About the speakers Dr Gwen Adshead is a Forensic Psychiatrist and Psychotherapist. She trained at St George's Hospital, the Institute of Psychiatry and the Institute of Group Analysis. She is trained as a group therapist and a Mindfulness-based cognitive therapist and has also trained in Mentalisation-based therapy. She worked for nearly twenty years as a Consultant Forensic Psychotherapist at Broadmoor Hospital, running psychotherapeutic groups for offenders and working with staff around relational security and organisational dynamics. She is the co-editor of Clinical topics in Personality Disorder (with Dr Jay Sarkar) which was awarded first prize in the psychiatry Section of the BMA book awards 2013; and she also co-edited Personality Disorder: the Definitive Collection with Dr Caroline Jacob. She is the co-editor of the Oxford Handbook of Forensic Psychiatry (2013) and the Oxford Handbook of Medical Psychotherapy (2016). She is also the co-editor of Munchausens’s Syndrome by Proxy: Current issues in Assessment, Treatment and Research. Marcus West is a Training Analyst at the Society of Analytical Psychology and is on the Editorial Board of the Journal of Analytical Psychology. His latest book, Into the Darkest Places - Early Relational Trauma and Borderline States of Mind, was published by Karnac in 2016. He is also the author of: Feeling, Being and the Sense of Self: A new perspective on identity, affect and narcissistic disorders (2007), and Understanding Dreams in Clinical Practice (2011). He was joint winner of the Michael Fordham Prize in 2004, has written several papers, contributed chapters to books, and taught and lectured widely in UK and abroad. Currently, Marcus works at his private practice in Sussex. Arielle Schwartz, PhD is a licensed clinical psychologist, EMDR Therapy consultant, and certified yoga instructor with a private practice in Boulder, Colorado. She earned her Doctorate in Clinical Psychology at Fielding Graduate University and holds a Master’s degree in Somatic Psychology through Naropa University. She is the author of two books: The Complex PTSD Workbook: A Mind-Body Approach to Emotional Control and Becoming Whole (Althea Press, 2017) and EMDR Therapy and Somatic Psychology: Interventions to Enhance Embodiment in Trauma Treatment (W. W. Norton, in Press). She is a core teacher with The Maiberger Institute offering Advanced Workshops on topics of EMDR Therapy, Somatic Psychology, Attachment Trauma, and Chronic Pain. Her psychotherapy practice specializes in PTSD, Complex PTSD, grief and loss, resilience, and therapeutic yoga. She is dedicated to offering informational mental health and wellness updates through her writing, public speaking, social media presence, and blog. www.drarielleschwartz.com Dr Karen Treisman is a highly specialised Clinical Psychologist working in the assessment and treatment of developmental difficulties, trauma attachment disorders and child mental health. In addition to holding a doctorate in Clinical Psychology, she has undergone a range of specialist trainings including in EMDR, Narrative Therapy, Dyadic Developmental Psychotherapy, Sensory Attachment Intervention, and Theraplay. She has worked in the NHS and children’s services for several years and also cross-culturally in both Africa and Asia with groups ranging from former child soldiers to survivors of the Rwandan Genocide as well as with children in care or on the edge of care, adopted children and unaccompanied asylum-seeking, trafficked and refugee young people. She is an external consultant, trainer, and assessor to Barnardos Adoption Service, Grandparents Plus, PAC-UK, Hope for families, and the Fostering Network. Dr Treisman regularly delivers training and presents at local, national, and international trauma, parenting, and attachment conferences. She is also the author of several books including the Routledge published Working with relational and developmental trauma in children and adolescents. Dr Terence Nice is Lecturer in Psychological Therapies in the Centre for Professional Practice at the University of Kent and a practicing Specialist Psychotherapist in the NHS. He is Chair of Ethics and trained as a psychoanalytic psychotherapist at the University of Kent before going onto the MA in infant observation at the Tavistock Clinic, London. Dr Nice has been fascinated by a developmental trajectory with regards to child, adolescent and adult self-harm and attempted suicide. Dr Nice is a member of the UKCP Research Faculty Committee and has chaired and co-chaired the second and third annual UKCP research conferences, respectively. He is a journal reviewer for the British Journal of Psychotherapy and the British Journal of Social Work Practice.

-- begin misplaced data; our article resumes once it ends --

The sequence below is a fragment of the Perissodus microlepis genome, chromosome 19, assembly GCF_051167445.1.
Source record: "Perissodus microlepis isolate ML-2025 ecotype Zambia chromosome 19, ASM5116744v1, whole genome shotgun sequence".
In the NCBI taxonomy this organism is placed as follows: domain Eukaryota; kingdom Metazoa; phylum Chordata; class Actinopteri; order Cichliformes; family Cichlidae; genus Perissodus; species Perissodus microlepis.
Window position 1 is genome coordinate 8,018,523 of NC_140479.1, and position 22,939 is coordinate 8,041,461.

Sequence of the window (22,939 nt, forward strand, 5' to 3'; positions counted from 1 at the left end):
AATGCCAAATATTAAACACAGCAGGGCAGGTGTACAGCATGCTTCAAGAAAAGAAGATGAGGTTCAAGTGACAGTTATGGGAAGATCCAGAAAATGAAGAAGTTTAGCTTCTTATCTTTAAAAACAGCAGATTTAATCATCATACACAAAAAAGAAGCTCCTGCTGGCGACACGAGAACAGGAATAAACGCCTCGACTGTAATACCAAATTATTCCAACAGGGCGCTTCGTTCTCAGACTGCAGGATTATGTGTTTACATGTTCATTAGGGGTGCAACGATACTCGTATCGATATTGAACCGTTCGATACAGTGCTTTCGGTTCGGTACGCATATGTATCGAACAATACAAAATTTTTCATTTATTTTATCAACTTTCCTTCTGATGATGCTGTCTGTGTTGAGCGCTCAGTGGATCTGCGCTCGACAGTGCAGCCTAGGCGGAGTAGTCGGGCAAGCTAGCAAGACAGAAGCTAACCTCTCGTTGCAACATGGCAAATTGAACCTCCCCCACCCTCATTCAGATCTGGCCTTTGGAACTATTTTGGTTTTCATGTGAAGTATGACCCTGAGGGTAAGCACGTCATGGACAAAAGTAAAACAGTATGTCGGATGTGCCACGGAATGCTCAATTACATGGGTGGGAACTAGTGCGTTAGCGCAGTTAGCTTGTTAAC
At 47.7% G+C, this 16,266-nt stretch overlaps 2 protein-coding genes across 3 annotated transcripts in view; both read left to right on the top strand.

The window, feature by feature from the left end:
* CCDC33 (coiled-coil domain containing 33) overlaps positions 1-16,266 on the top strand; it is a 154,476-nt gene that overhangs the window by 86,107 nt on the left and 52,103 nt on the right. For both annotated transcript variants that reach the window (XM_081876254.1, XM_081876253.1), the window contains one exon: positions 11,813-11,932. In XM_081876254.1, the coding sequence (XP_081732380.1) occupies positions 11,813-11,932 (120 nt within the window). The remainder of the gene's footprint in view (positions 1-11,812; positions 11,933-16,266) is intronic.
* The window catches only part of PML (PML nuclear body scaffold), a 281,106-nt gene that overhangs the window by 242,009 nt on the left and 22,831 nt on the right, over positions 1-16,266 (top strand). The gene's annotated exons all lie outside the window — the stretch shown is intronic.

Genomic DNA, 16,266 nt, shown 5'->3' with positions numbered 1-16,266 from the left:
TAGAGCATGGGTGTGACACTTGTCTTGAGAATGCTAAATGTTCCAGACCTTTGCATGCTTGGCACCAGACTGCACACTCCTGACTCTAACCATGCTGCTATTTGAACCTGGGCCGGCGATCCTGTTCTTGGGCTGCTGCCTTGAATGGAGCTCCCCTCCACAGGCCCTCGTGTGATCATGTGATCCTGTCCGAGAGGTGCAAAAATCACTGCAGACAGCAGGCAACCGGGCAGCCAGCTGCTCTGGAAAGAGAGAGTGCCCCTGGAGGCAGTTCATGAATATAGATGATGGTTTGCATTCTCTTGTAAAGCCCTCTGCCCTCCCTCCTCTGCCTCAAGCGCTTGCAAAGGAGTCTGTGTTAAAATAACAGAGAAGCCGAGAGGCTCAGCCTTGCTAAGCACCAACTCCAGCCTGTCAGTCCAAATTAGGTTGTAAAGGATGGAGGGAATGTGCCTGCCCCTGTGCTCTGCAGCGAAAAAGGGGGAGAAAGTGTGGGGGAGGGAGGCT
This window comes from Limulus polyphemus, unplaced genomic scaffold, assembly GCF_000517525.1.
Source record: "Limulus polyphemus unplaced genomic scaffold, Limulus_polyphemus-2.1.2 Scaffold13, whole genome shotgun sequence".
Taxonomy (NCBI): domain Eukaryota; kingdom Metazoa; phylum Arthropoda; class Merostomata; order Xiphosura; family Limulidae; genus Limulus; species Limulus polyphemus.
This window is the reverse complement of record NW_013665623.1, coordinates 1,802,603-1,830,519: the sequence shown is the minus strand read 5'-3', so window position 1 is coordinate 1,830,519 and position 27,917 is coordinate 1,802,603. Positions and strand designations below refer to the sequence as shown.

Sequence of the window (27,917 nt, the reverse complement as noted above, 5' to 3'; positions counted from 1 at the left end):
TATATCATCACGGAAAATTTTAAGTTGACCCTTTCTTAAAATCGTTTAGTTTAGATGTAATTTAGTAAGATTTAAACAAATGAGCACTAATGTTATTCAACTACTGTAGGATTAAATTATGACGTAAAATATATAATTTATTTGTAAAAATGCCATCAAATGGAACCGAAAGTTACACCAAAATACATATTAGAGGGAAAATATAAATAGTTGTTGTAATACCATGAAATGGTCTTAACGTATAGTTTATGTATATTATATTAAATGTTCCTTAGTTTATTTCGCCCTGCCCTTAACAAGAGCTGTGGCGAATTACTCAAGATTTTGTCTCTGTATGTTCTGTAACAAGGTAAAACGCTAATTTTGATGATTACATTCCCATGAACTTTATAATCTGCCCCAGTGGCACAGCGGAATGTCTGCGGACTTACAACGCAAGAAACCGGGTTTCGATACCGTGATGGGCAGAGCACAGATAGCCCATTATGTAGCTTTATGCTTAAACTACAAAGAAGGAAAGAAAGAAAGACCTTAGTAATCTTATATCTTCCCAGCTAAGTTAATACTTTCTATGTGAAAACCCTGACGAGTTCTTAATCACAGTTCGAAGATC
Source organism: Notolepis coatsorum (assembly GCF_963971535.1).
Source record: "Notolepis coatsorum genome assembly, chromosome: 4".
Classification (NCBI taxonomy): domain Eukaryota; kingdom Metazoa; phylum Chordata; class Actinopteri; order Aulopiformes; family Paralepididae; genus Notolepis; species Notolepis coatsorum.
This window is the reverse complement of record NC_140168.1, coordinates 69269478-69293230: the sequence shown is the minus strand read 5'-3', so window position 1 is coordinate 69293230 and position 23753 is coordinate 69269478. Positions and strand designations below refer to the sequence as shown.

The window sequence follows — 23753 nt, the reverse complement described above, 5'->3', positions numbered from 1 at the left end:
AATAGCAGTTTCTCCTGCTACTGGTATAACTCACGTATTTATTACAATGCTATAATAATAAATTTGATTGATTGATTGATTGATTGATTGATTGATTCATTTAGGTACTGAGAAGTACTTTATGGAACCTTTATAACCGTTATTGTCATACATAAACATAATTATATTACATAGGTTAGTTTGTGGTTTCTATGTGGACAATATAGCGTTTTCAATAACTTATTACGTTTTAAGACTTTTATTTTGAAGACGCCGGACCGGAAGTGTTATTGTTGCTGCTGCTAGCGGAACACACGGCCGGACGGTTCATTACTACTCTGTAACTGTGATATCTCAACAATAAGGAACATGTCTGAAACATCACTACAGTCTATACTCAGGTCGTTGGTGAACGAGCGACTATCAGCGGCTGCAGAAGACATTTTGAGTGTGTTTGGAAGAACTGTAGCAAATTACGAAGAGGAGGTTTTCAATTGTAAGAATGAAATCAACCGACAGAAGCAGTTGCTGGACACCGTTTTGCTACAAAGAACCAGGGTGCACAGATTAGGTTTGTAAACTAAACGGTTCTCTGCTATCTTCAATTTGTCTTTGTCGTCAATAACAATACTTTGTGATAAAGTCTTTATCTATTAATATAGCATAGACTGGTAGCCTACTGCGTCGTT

Continuing professional development through seminars, workshops and conferences for psychotherapists, counsellors and psychologists.